Posts Tagged ‘holidays’

Holiday foods and pregnancy don’t always mix

Friday, December 16th, 2016

Holiday mealThis time of year is often filled with family dinners, holiday parties and gatherings full of delicious food and lots of drinks. If you’re pregnant or thinking about pregnancy, you may need to reconsider indulging in some of your usual favorites.

Here’s a list of “no’s” and “maybes” to help you through your holiday celebration.

The no’s – foods to definitely avoid

  • Holiday spirits & cocktails: Drinking alcohol at any time during pregnancy can cause serious health problems for your baby. But, this doesn’t mean you need to miss the party – read our tips and substitutions to keep your holiday celebration going.
  • Soft cheeses: Unpasteurized soft cheeses, such as brie, feta, Camembert, Roquefort, queso blanco, queso fresco and Panela can cause listeriosis, a kind of food poisoning caused by listeria bacteria.
  • Raw or lightly cooked eggs or foods made with them, including cake batter, raw cookie dough and soft-scrambled eggs: These foods can contain salmonella bacteria, which can cause another type of food poisoning that can be dangerous during pregnancy.
  • Unpasteurized juice, milk or any foods made with unpasteurized ingredients are also a listeriosis and salmonella risk.

The maybes

  • Eggnog: Store-bought is usually ok, but you must check the label before drinking it. Read how to safely buy eggnog from a store. Homemade eggnog can contain raw or undercooked eggs. Our safe homemade recipe will help you create your own version that you can enjoy worry-free this year.
  • Coffee and hot chocolate: We don’t know a lot about the effects of caffeine during pregnancy so limit the caffeine you get each day to 200 milligrams. This is about the amount in 1½ 8-ounce cups or one 12-ounce cup of coffee. An 8 ounce cup of hot cocoa has 3-13 mg.
  • Holiday ham & meats: Be sure all meat is cooked thoroughly and never eat raw or undercooked meat, which can contain salmonella.
  • Too much sugar: During the holidays, you will find many desserts have added sugar or chocolate, which can put a dent in your healthy balanced diet. If you are eyeing that chocolate pie, try substituting another item with less sugar, to keep your overall sugar intake within reason. For example, switch out your juice for sparkling water with lemon.

With these ideas and a little extra attention to labels and how much you eat, you will be able to enjoy all your holiday festivities.

Have questions? Text or email us at

January – doldrums? extra struggles?

Thursday, January 14th, 2016

No matter how you slContemplative womanice it, January always seems to be a tough month for people. After the holidays, it is hard to get back into the old routine. Somehow, the leftover cookies and sweets still linger, making it extra hard to get back on track.

Getting back in the swing of things is hard for parents. If this is how you have been feeling, you are far from alone.

But, if you are struggling, imagine how lost your child with special needs may be feeling! Getting your child to transition back to his “old normal” is easier said than done. If your child is experiencing a slight backward step, you might want to read these posts: Adjusting to life after the holidays gives tips on surviving “re-entry” as I call it, and this post includes suggestions on how you can help your child adjust back to your old routine.

Note:  The mini-series on Delays and Disabilities has lots of info to help you if you have a child with special needs. Please feel free to comment and make suggestions.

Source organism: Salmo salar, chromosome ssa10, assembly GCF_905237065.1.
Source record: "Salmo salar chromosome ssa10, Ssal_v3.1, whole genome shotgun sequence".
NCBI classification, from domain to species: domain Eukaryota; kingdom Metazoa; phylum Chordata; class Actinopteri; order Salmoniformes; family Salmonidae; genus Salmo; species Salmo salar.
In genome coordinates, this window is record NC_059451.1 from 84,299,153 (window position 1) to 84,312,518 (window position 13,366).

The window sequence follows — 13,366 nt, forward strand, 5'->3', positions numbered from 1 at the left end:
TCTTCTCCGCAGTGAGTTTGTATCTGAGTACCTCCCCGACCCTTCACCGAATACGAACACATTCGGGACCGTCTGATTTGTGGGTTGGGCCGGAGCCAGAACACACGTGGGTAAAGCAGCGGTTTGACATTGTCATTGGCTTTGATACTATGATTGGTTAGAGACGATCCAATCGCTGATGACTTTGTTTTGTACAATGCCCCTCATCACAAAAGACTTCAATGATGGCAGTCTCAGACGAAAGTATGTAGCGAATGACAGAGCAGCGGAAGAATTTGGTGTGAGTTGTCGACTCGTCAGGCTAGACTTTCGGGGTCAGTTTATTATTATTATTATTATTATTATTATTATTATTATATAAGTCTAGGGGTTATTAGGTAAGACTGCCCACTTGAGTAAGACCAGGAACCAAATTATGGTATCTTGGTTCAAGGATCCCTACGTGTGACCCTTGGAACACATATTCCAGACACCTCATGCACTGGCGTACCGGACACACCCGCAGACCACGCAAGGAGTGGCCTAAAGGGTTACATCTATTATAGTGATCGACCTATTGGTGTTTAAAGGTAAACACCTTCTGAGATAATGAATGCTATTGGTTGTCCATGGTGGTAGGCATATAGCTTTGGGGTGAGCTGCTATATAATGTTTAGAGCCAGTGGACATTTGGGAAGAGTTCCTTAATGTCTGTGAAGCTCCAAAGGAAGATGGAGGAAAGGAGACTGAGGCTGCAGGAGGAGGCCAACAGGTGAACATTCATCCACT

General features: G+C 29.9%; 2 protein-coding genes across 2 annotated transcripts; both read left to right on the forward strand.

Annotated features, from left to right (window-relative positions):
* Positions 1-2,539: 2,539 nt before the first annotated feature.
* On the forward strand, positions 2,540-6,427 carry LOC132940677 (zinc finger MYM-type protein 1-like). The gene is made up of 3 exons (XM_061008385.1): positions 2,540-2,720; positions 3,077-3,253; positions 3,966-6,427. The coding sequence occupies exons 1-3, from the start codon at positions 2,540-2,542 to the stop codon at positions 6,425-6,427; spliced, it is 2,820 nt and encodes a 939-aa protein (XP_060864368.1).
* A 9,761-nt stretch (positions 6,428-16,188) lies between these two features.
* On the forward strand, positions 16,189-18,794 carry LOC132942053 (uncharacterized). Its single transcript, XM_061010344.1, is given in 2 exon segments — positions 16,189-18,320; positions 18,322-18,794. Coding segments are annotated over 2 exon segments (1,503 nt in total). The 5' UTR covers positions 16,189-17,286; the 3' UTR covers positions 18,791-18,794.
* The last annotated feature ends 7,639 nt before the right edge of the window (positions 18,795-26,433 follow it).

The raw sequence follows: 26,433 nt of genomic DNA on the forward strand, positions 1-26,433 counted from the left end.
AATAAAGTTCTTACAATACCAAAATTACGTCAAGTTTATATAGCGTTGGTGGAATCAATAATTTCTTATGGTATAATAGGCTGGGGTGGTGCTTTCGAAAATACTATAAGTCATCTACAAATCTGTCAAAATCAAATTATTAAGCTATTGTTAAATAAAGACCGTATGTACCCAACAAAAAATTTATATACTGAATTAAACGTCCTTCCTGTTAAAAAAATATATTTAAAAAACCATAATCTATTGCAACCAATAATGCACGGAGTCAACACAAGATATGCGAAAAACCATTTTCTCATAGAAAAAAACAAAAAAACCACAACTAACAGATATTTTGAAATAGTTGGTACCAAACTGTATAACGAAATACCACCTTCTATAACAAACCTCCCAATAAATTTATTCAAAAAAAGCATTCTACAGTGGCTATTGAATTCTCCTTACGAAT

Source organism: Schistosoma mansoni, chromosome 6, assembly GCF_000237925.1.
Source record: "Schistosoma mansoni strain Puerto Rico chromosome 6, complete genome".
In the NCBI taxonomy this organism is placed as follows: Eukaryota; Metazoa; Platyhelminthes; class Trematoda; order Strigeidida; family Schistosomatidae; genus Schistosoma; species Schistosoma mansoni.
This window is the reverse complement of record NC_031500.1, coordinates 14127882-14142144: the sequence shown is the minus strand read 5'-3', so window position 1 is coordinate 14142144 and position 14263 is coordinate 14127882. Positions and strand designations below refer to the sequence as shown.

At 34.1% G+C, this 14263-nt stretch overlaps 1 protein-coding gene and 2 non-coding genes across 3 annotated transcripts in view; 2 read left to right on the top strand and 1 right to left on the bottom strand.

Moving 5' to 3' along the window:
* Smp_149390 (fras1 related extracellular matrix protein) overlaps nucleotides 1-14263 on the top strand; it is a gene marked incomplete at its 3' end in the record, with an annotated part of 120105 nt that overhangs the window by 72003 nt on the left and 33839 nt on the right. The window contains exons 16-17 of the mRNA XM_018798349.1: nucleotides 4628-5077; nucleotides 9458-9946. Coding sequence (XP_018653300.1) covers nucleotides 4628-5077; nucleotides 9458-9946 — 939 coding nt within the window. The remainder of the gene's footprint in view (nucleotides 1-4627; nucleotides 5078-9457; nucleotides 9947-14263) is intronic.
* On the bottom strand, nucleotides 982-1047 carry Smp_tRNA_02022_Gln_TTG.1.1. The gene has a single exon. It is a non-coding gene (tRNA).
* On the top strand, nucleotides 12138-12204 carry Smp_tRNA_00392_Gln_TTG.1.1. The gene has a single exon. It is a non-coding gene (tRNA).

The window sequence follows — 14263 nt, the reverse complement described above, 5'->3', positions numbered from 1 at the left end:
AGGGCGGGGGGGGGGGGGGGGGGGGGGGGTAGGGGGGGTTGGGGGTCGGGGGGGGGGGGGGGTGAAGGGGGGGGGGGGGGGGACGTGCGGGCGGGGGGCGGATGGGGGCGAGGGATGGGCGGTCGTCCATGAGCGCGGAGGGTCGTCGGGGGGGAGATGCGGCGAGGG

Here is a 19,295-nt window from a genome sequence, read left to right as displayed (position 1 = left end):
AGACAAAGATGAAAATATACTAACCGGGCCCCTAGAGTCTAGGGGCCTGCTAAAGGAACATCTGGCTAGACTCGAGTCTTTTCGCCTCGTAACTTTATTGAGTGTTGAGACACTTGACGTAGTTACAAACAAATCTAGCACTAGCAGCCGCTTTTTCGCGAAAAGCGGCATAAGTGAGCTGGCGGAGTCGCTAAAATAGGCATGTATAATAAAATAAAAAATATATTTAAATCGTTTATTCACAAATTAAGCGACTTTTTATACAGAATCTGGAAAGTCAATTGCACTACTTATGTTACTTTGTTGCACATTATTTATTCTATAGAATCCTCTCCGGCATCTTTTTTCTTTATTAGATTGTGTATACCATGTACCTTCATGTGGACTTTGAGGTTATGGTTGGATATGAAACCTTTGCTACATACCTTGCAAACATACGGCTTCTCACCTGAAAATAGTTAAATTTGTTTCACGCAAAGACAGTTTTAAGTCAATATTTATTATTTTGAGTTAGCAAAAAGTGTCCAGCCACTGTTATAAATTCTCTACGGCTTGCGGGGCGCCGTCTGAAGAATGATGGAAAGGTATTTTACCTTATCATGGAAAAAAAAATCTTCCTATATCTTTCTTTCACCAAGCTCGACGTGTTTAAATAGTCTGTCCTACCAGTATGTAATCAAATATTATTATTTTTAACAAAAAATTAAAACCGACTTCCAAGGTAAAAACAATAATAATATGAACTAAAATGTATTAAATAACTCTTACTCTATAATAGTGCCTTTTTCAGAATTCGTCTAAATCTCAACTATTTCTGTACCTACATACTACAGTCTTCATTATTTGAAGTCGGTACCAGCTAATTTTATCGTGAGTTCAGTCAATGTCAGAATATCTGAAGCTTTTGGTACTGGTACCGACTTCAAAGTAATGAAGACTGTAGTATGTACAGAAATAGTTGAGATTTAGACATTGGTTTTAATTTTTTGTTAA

Holiday cocktails and spirits

Monday, December 21st, 2015

Holiday mocktailTis the season for yummy eats and alcoholic drinks. I was at a holiday party this past weekend and as wine was being passed around I noticed my friend was opening her own bottle. “What’s that?” I asked. And she replied “sparkling cider! I’m pregnant, so I’m not drinking alcohol” and we both poured some into our wine glasses, and enjoyed the night with our non-alcoholic beverages.

If you are pregnant, you know you need to stay away from alcohol, but that doesn’t mean you need to miss the party. Don’t be afraid to bring your own cooler of drinks with you – your friends may be asking to have some of yours.

Not sure what to bring? Here is an idea that is festive and works with almost any of your favorite fruits:

  • Select a festive glass, such as a flute champagne or martini glass.
  • Choose your favorite garnish – lemon, lime, mint leaves, cherries, diced apples or oranges.
  • Add seltzer or club soda along with your favorite fruit juice.

For a really fun treat, freeze cranberry, orange or pomegranate juice in ice cube trays and add to your drink. Voila!

Looking for more ideas? Check out our alcohol free bodacious beverages!

Pregnant? Have young kids? Learn how to stay safe during the holidays

Wednesday, December 16th, 2015

Holiday babyWith a little planning and a few tips, your holidays can be healthy, safe and bright.


Roaring fires in your fireplace are a beautiful sight in the winter, especially during the holiday season. But, it is essential to take simple steps to ensure your home is safe.

Keep your fireplace curtains or door closed when the fire is lit and be sure the damper is open. After the fire dies down, wait until the ashes are completely cold before disposing them. It is best to place the ashes in a metal trash can to ensure that a smoldering ember does not cause another fire. Have you had your fireplace flue cleaned recently? If not, consider having it done, to help prevent smoking.

Live Christmas trees

Christmas trees are beautiful and fragrant, but should be kept far away from your fireplace or any burning candles. Be sure all electrical connections are in perfect working order, and water your tree daily so that it does not dry out and become tinder.

If you have asthma, or anyone in your family has allergies or breathing problems, a live tree may cause irritation to the airways. Check with your health care provider to see if a live tree will cause any difficulty. If so, an artificial tree is a great alternative.